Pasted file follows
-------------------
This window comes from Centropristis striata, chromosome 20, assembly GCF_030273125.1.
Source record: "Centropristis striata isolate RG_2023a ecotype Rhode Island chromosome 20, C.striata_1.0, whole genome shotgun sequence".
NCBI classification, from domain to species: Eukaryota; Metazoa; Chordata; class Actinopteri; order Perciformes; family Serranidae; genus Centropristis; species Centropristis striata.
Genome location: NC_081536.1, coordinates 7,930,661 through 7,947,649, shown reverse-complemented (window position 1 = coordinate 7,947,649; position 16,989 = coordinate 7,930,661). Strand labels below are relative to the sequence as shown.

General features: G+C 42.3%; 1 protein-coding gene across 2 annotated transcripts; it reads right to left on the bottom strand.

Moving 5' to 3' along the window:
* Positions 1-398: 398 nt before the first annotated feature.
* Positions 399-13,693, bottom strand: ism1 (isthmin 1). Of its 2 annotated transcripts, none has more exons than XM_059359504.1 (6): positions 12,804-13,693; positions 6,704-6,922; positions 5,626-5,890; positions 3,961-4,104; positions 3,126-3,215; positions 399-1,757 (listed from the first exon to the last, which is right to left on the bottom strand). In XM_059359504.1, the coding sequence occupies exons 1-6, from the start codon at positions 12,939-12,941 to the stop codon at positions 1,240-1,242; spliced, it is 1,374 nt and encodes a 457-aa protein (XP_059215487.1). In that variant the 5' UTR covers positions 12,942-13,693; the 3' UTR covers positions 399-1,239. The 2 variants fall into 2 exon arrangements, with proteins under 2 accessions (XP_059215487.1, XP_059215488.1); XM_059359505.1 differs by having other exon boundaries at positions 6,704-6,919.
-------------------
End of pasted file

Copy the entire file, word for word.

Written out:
This window comes from Centropristis striata, chromosome 20, assembly GCF_030273125.1.
Source record: "Centropristis striata isolate RG_2023a ecotype Rhode Island chromosome 20, C.striata_1.0, whole genome shotgun sequence".
NCBI classification, from domain to species: Eukaryota; Metazoa; Chordata; class Actinopteri; order Perciformes; family Serranidae; genus Centropristis; species Centropristis striata.
Genome location: NC_081536.1, coordinates 7,930,661 through 7,947,649, shown reverse-complemented (window position 1 = coordinate 7,947,649; position 16,989 = coordinate 7,930,661). Strand labels below are relative to the sequence as shown.

General features: G+C 42.3%; 1 protein-coding gene across 2 annotated transcripts; it reads right to left on the bottom strand.

Moving 5' to 3' along the window:
* Positions 1-398: 398 nt before the first annotated feature.
* Positions 399-13,693, bottom strand: ism1 (isthmin 1). Of its 2 annotated transcripts, none has more exons than XM_059359504.1 (6): positions 12,804-13,693; positions 6,704-6,922; positions 5,626-5,890; positions 3,961-4,104; positions 3,126-3,215; positions 399-1,757 (listed from the first exon to the last, which is right to left on the bottom strand). In XM_059359504.1, the coding sequence occupies exons 1-6, from the start codon at positions 12,939-12,941 to the stop codon at positions 1,240-1,242; spliced, it is 1,374 nt and encodes a 457-aa protein (XP_059215487.1). In that variant the 5' UTR covers positions 12,942-13,693; the 3' UTR covers positions 399-1,239. The 2 variants fall into 2 exon arrangements, with proteins under 2 accessions (XP_059215487.1, XP_059215488.1); XM_059359505.1 differs by having other exon boundaries at positions 6,704-6,919.